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Is British democracy (and democracy itself) under threat?

Discussion in 'off topic' started by stephen bennett, Jun 12, 2019.

  1. stephen bennett

    stephen bennett Mr Enigma

    I thought I'd run this past the hyperlink funded Institute for Pink Fish Media members (IPFM) for some insights.

    Two thoughtful pieces on the Brexit party and the future of conservatism got me pondering.

    We have a new privately (and secretly) funded party with a dictator in charge who need not bother himself with the dirty politics of compromise. His mission; to force a hard Brexit and destroy the party that has mocked and rejected him. Freud would have a field day.

    The latter, an established party whose membership are growing older, whiter and more angry and who see the threat from the Brexit party as an indication they need to be more like it. Their only aim is to preserve their power base. Who will they blame for past Conservative failure once the EU is out of the picture?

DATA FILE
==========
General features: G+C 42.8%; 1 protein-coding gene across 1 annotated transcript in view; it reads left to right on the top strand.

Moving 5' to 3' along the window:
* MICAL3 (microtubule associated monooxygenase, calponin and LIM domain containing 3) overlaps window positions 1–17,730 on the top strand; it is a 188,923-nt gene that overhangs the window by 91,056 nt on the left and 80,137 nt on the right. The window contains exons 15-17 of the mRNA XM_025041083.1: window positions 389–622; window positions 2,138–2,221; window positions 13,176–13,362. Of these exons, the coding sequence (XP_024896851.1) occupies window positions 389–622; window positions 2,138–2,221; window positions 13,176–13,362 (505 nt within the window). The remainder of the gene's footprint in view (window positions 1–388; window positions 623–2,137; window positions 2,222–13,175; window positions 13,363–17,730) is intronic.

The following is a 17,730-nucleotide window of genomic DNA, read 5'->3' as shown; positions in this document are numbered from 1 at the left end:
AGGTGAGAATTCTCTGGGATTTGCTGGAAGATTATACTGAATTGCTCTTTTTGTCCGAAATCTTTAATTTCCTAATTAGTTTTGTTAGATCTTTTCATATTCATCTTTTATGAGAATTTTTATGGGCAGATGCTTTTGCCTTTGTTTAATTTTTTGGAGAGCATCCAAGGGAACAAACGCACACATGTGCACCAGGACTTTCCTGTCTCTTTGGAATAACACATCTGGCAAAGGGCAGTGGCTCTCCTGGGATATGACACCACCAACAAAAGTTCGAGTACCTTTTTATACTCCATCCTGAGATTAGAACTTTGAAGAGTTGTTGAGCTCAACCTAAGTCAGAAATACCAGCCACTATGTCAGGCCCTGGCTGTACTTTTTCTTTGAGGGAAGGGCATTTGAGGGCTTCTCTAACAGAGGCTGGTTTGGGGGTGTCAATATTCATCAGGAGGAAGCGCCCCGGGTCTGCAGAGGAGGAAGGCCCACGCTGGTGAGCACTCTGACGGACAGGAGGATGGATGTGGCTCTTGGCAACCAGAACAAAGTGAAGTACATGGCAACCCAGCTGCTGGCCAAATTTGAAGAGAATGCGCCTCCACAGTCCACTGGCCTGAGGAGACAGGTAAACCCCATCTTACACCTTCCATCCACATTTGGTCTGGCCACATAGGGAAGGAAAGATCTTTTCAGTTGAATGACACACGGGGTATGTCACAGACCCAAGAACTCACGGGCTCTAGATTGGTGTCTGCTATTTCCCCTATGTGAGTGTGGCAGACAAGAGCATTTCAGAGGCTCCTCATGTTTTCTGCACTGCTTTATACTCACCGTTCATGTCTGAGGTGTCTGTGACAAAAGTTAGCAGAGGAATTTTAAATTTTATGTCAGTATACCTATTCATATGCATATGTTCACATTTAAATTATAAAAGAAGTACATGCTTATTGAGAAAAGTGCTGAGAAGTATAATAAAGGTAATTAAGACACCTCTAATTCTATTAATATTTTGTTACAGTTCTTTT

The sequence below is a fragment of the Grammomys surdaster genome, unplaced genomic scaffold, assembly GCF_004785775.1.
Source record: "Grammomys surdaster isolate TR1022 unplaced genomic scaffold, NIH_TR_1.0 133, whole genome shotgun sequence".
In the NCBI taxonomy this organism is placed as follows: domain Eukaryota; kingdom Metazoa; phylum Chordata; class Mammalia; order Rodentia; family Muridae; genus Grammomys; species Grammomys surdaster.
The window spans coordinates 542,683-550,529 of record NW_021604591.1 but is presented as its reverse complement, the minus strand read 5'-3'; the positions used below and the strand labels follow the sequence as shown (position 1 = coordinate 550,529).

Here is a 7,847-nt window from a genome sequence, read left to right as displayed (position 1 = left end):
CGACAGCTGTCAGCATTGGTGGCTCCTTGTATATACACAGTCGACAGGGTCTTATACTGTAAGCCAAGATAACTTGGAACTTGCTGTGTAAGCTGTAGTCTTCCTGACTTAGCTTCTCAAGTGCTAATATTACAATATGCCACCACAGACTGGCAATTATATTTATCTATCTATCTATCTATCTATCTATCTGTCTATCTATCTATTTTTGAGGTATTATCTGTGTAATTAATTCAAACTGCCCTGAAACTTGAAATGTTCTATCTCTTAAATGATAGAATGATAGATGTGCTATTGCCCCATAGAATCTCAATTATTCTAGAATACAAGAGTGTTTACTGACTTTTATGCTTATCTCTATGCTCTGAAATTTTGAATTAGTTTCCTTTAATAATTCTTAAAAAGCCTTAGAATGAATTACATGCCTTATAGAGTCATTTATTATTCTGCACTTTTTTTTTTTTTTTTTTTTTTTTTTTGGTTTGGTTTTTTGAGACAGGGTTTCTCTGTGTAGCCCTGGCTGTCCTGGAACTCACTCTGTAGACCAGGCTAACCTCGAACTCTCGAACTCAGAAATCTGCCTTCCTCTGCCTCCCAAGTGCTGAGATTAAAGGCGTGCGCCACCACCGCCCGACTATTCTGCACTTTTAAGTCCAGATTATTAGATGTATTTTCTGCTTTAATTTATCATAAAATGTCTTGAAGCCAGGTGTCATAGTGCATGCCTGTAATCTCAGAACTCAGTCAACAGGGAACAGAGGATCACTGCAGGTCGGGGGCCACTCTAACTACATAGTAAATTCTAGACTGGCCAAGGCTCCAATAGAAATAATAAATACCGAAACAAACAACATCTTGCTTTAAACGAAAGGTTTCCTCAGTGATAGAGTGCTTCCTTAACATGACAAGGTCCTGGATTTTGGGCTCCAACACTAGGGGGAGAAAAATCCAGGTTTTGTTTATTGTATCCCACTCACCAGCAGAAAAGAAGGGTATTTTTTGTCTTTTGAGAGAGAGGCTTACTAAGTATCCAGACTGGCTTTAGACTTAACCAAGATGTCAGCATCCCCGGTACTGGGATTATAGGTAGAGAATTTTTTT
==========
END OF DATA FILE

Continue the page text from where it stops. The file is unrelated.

The main opposition run by a leader most of its MPs do not support and, while effective amongst members (though that may not last), appears less so with voters at large.

    I wonder if it would make sense for Momentum to break off from Labour and follow the Brexit/5-Star playbook of bypassing traditional democratic avenues and create a 'left wing populist' party unencumbered by centrist Labour MPs or internal democracy? Who would lead such a movement?

    Can the 'gentlemen's agreement' of British democracy survive the digital age?

    Was Change UK (CHUK) the Chukka party?

    Will the Telegraph, Express and the Daily Mail re-print the Guardian pieces?

  2. Sue Pertwee-Tyr

    Sue Pertwee-Tyr Staying alert

    Interesting, and I've only skimmed the pieces, but it makes me pause in my support for PR.

    Under PR, the conventional thinking goes, the extremes get the sort of representation that reflects their public support. So, the crazies and the idealogues get a marginal toe-hold, but don't emerge as any form of dominant force. They can thus be contained.

    However, it seems to me that PR enables a party, or a group of parties which individually poll maybe 10%, to surge up and sieze the reins, if they can dupe enough of the public into supporting them.